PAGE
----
When Eda Kriseová was barred from journalism after the 1968 Soviet-led invasion she chose an unlikely escape from the grim reality of that time: voluntary work at an isolated mental hospital. She also wrote in samizdat, which led to her gradually becoming part of Czechoslovakia’s anti-Communist dissent. As we will hear, Kriseová – whose husband is filmmaker Josef Platz – found novel ways to resist secret police pressure. But the first part of this two-part interview begins with the author’s early days.
The former political regime in Czechoslovakia deemed much of Western culture “damaging” and “ideologically subversive”, but authorities struggled in particular to control the flood of foreign rock ’n’ roll and pop music. State cultural agencies and censors rarely allowed Western bands to perform here or even play their music on the airwaves. But unofficial channels filled the demand – through illegal imports, home-copying networks and ‘magnetizdat’ – do-it-yourself music. At the same time, state authorities sanctioned Western music when sung by Czech
Dr. Miloš Krajný is one of a number of people who have just received the Gratias Agit, the Czech Foreign Ministry’s award for those who have promoted the good name of the Czech Republic abroad. A highly successful expert on allergies and immunity in his professional life, he has also devoted a lot of energy to advancing Czech music in Canada, the country he has called home since 1968. Dr. Krajný was born in 1941 and when we spoke I first asked what, if any, were his recollections of the war.
Translator, literary scholar and historical sociologist Martin Tharp’s current research focuses on the working-class counterculture of post-1968 Czechoslovakia. He finds that – dissident groups such as Charter 77 aside – the “underground” social movement comprised a diffuse and generalised sentiment of an “emotive-artistic resistance to state cultural control” and censorship.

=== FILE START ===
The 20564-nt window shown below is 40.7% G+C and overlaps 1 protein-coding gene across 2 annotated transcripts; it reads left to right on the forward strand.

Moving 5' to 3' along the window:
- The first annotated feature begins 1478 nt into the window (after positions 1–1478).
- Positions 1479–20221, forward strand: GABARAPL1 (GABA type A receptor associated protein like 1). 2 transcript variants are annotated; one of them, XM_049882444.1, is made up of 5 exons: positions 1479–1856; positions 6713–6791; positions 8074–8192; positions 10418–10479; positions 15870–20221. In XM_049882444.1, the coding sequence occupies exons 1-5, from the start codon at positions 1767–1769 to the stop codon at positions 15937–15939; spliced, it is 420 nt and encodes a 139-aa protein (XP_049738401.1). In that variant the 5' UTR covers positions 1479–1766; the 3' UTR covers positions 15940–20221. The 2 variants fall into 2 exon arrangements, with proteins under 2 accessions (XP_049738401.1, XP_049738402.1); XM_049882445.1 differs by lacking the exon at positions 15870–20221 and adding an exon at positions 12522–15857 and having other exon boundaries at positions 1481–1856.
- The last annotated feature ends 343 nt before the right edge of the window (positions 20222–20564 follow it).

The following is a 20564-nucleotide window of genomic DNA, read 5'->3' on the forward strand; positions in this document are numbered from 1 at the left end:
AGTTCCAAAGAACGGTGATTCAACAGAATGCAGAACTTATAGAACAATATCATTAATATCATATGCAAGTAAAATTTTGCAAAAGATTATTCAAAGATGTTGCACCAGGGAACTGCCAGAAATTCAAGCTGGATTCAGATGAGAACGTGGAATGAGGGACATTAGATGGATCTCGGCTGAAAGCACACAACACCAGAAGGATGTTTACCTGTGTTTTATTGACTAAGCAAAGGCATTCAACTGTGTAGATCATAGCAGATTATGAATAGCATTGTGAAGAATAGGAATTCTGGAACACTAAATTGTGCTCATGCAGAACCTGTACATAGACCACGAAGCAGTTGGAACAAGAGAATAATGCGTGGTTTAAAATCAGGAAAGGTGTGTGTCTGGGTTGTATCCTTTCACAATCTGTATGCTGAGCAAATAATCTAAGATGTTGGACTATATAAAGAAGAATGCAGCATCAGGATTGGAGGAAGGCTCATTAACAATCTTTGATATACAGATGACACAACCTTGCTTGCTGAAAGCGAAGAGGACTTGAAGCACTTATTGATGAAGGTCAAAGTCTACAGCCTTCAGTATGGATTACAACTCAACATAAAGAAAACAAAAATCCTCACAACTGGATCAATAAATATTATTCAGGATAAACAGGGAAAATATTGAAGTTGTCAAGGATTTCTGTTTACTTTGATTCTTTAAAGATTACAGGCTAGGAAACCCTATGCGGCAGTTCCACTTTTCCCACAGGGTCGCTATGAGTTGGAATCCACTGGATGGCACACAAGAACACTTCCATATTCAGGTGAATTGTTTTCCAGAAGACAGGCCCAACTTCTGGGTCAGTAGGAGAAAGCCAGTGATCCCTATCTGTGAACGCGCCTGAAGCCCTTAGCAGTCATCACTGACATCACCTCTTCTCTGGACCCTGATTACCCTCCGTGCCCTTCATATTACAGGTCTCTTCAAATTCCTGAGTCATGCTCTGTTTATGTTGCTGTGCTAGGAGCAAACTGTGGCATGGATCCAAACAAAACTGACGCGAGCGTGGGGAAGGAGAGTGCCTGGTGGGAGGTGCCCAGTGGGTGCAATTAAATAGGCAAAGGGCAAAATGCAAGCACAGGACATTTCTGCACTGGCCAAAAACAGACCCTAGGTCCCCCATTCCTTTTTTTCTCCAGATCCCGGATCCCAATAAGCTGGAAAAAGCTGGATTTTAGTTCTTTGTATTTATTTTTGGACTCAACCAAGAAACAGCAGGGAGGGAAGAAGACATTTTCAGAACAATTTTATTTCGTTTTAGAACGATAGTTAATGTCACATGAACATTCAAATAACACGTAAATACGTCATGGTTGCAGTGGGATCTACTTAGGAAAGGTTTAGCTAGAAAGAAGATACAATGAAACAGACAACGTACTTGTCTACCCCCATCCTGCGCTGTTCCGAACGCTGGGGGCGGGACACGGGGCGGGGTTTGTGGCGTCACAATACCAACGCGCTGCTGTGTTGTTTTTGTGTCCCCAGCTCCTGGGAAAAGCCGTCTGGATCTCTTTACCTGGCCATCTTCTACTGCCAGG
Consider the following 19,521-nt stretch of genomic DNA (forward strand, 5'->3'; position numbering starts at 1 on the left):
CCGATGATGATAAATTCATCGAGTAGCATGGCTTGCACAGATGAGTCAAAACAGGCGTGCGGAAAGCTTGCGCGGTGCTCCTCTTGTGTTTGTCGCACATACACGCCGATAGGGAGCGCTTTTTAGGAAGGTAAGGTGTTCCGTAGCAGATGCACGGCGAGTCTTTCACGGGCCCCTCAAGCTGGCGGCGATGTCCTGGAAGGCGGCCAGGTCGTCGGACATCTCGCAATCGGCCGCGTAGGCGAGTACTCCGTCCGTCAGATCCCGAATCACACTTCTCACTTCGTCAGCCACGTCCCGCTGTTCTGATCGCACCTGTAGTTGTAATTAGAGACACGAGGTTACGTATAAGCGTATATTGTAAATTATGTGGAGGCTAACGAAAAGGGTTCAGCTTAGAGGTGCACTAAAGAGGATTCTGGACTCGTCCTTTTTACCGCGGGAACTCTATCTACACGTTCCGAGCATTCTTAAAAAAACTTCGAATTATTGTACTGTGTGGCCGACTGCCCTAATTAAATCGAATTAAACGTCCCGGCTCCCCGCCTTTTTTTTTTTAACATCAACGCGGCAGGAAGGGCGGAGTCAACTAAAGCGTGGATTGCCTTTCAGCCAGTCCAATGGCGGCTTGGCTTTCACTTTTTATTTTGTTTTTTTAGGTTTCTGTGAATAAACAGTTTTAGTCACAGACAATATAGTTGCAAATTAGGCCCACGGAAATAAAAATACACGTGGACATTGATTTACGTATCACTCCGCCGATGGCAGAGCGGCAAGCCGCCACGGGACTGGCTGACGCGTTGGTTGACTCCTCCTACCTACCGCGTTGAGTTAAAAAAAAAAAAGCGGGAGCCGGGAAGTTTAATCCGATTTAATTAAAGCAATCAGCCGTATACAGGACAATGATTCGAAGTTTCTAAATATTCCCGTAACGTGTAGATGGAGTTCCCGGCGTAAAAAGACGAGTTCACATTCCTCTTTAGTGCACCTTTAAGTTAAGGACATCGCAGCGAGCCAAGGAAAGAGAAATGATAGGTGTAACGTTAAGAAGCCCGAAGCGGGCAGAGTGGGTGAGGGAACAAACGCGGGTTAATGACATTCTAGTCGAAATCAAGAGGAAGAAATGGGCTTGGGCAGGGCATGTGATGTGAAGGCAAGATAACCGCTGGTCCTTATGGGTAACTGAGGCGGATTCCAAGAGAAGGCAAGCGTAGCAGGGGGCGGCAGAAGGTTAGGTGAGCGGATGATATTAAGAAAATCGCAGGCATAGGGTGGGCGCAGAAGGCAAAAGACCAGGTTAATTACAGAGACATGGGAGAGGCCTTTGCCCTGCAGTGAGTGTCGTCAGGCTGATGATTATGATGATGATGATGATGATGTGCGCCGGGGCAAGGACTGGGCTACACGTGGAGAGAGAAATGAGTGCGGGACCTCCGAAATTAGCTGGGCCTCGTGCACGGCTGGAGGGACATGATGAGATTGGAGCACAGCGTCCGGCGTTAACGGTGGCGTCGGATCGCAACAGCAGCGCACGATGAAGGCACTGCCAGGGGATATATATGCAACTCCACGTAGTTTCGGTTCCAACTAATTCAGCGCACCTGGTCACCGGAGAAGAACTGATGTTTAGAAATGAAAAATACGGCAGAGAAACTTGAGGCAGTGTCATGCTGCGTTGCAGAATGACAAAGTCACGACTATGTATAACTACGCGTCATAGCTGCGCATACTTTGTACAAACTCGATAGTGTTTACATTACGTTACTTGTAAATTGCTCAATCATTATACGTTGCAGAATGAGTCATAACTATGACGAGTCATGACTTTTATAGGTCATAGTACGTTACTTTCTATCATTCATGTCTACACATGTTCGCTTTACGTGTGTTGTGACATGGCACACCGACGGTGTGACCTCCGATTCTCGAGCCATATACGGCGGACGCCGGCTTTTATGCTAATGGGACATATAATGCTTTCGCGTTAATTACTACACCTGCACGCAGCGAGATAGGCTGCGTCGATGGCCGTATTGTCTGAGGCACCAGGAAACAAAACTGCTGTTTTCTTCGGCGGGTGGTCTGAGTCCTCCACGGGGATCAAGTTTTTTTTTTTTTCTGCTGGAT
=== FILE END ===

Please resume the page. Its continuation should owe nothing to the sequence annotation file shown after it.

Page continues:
The Czech Foreign Ministry on Friday handed out Gratias Agit awards to fifteen Czech expatriates and foreigners for promoting the good name of the Czech Republic abroad. This year’s recipients included Jiří Bělohlávek, the late conductor of the Czech Philharmonic Orchestra, or speed skater Martina Sáblíková.
When Czechoslovak dissidents produced samizdat literature in the late communist period they did so in large part thanks to the material and financial support of the Charter 77 Foundation. It was run by František Janouch, a Czech émigré who is still mainly based in Sweden. In the second half of a two-part interview with the nuclear scientist, we discussed his relationship with Václav Havel, the Velvet Revolution and the work of the Charter 77 Foundation today. But first I asked Mr. Janouch, now 85, how the organisation had managed to get printers
This year’s George Theiner Prize, which honours people who have helped to promote Czech literature abroad, went to Markéta Goetz-Stankiewicz. At the University of British Columbia she has devoted decades to promoting, translating and writing about modern Czech literature. It was also thanks to Markéta that many Czech playwrights, banned back home, managed to have their work performed on stages in Canada during the 1970s and ‘80s. She has worked just as hard to promote interest in the rich legacy of German writing from what is now the Czech Republic.
One of the recipients of this year’s Gratias Agit Awards, handed out by the Foreign Ministry to those promoting a good name of the Czech Republic abroad, was Milan Kroupa, a Czech born businessman living in Canada. Mr Kroupa left Czechoslovakia in the 1960s and after making his way to Canada, he established his own cleaning company, which is currently offering services in all of the country' provinces. Besides that, Mr Kroupa supports a number of activities by Czech compatriot organisations and is one of the main sponsors of the Czech Studies Funds,
Prague has a long history of inspiring visiting writers. The list includes novelists and poets as diverse as George Eliot, Pablo Neruda and Allen Ginsberg. So it seems apt that the City Library has just launched a programme inviting writers to spend two months absorbing the atmosphere of the city. The first writer-in-residence was the Australian novelist and essayist Liam Pieper and last week, just as his stay was drawing to a close, David Vaughan caught up with Liam and the programme coordinator, Kateřina Bajo.